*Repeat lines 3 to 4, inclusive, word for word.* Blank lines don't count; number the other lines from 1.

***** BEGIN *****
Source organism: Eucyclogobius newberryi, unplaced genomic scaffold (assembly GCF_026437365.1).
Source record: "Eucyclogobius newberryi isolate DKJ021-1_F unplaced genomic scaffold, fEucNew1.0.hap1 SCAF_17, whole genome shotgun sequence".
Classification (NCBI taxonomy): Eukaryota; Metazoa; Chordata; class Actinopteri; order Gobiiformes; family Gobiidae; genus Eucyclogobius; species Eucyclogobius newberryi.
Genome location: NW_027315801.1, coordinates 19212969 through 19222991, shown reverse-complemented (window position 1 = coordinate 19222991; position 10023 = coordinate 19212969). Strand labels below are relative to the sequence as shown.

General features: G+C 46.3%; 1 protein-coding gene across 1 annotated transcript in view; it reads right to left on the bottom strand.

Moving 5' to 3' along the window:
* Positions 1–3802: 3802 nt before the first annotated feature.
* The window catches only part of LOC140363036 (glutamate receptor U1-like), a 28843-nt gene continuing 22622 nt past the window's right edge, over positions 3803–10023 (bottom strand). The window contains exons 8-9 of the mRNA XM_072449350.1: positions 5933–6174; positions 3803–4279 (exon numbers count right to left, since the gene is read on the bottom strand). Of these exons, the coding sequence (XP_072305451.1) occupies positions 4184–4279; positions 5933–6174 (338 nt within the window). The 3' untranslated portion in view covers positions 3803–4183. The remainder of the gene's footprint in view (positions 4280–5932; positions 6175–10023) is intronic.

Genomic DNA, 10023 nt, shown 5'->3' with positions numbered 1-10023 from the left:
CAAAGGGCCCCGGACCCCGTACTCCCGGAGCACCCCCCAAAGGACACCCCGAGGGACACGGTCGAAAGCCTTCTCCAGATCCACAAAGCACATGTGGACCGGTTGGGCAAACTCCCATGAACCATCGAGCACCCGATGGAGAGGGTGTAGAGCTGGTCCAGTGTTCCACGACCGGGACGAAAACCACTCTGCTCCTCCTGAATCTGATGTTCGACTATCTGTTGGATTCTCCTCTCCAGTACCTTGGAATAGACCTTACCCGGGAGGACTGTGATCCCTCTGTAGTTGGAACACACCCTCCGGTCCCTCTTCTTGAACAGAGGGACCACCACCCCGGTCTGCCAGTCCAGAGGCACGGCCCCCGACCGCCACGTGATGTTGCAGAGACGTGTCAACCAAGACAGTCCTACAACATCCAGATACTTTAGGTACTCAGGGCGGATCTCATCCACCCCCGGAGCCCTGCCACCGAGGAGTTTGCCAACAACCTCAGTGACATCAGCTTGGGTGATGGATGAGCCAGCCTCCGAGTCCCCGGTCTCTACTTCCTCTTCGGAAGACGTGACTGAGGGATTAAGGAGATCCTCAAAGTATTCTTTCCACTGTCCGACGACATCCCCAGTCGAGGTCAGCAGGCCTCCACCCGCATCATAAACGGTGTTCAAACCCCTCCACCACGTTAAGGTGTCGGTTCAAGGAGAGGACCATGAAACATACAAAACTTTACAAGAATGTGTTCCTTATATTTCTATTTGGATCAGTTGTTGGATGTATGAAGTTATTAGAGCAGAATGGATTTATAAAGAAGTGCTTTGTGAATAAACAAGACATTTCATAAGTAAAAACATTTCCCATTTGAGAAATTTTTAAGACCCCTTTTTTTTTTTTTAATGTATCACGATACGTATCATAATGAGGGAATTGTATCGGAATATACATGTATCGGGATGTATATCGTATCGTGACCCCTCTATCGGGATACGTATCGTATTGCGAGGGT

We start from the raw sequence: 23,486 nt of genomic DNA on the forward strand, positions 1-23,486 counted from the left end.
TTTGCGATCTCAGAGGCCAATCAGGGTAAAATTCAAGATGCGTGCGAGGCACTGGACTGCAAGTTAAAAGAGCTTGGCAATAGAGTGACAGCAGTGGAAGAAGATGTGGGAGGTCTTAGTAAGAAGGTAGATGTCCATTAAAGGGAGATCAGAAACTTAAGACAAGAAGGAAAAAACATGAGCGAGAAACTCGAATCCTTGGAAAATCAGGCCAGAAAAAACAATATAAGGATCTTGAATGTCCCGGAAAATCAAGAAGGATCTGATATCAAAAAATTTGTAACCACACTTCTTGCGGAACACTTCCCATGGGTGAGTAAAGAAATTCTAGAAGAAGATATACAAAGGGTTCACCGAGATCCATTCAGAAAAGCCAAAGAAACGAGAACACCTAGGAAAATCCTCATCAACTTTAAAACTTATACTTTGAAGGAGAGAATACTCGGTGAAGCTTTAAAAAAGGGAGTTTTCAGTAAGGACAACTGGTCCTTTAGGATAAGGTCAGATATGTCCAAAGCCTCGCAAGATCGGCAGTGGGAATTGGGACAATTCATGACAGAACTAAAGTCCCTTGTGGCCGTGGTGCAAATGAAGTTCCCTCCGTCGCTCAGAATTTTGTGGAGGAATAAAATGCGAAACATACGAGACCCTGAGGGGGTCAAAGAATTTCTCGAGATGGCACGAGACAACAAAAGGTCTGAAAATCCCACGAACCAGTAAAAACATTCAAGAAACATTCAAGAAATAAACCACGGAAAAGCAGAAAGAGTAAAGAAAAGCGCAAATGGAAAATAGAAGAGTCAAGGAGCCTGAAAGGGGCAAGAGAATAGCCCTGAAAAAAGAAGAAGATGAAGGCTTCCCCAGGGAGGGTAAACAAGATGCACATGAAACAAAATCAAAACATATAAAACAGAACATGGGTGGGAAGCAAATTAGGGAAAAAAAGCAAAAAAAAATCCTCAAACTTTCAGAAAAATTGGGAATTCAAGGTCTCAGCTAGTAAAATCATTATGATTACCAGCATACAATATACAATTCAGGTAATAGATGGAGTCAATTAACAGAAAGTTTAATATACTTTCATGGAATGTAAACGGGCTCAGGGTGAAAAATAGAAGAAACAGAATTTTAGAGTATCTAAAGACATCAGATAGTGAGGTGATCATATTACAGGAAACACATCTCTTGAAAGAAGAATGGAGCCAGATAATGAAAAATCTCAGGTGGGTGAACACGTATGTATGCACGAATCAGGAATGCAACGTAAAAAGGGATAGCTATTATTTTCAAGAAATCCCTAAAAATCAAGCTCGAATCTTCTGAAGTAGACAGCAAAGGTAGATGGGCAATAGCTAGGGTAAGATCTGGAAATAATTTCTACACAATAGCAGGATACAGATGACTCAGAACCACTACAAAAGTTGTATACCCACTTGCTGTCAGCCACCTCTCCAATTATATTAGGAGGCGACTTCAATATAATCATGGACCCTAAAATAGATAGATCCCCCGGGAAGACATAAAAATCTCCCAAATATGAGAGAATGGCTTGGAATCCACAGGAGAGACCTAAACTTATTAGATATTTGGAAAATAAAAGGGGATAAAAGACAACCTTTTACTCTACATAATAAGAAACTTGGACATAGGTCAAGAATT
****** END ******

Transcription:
Classification (NCBI taxonomy): Eukaryota; Metazoa; Chordata; class Actinopteri; order Gobiiformes; family Gobiidae; genus Eucyclogobius; species Eucyclogobius newberryi.
Genome location: NW_027315801.1, coordinates 19212969 through 19222991, shown reverse-complemented (window position 1 = coordinate 19222991; position 10023 = coordinate 19212969). Strand labels below are relative to the sequence as shown.